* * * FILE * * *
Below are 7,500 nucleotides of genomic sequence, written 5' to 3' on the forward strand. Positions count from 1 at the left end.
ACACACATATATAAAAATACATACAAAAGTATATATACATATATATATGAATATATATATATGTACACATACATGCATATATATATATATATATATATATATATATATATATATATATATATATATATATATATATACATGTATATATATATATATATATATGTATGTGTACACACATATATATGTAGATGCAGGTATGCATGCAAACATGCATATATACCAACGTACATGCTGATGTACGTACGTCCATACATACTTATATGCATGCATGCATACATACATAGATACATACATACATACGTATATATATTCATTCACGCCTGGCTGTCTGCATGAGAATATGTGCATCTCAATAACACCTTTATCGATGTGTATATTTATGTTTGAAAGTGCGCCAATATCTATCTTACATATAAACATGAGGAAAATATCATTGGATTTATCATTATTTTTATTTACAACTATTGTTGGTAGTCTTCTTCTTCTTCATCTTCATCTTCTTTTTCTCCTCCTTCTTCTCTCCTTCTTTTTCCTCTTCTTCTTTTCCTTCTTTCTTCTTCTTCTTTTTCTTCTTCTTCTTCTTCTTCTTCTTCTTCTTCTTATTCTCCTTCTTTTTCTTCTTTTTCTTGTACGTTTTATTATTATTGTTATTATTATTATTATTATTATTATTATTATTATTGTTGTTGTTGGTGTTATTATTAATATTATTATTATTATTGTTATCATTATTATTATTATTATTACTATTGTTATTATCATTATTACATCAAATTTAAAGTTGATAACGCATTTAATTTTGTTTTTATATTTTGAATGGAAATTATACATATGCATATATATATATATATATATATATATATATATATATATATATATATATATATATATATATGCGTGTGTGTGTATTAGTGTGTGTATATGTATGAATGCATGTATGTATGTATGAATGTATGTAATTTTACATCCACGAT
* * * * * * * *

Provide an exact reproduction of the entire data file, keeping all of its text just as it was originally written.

Below are 7,500 nucleotides of genomic sequence, written 5' to 3' on the forward strand. Positions count from 1 at the left end.
ACACACATATATAAAAATACATACAAAAGTATATATACATATATATATGAATATATATATATGTACACATACATGCATATATATATATATATATATATATATATATATATATATATATATATATATATATATATATACATGTATATATATATATATATATATGTATGTGTACACACATATATATGTAGATGCAGGTATGCATGCAAACATGCATATATACCAACGTACATGCTGATGTACGTACGTCCATACATACTTATATGCATGCATGCATACATACATAGATACATACATACATACGTATATATATTCATTCACGCCTGGCTGTCTGCATGAGAATATGTGCATCTCAATAACACCTTTATCGATGTGTATATTTATGTTTGAAAGTGCGCCAATATCTATCTTACATATAAACATGAGGAAAATATCATTGGATTTATCATTATTTTTATTTACAACTATTGTTGGTAGTCTTCTTCTTCTTCATCTTCATCTTCTTTTTCTCCTCCTTCTTCTCTCCTTCTTTTTCCTCTTCTTCTTTTCCTTCTTTCTTCTTCTTCTTTTTCTTCTTCTTCTTCTTCTTCTTCTTCTTCTTCTTATTCTCCTTCTTTTTCTTCTTTTTCTTGTACGTTTTATTATTATTGTTATTATTATTATTATTATTATTATTATTATTATTGTTGTTGTTGGTGTTATTATTAATATTATTATTATTATTGTTATCATTATTATTATTATTATTACTATTGTTATTATCATTATTACATCAAATTTAAAGTTGATAACGCATTTAATTTTGTTTTTATATTTTGAATGGAAATTATACATATGCATATATATATATATATATATATATATATATATATATATATATATATATATATATATATATGCGTGTGTGTGTATTAGTGTGTGTATATGTATGAATGCATGTATGTATGTATGAATGTATGTAATTTTACATCCACGAT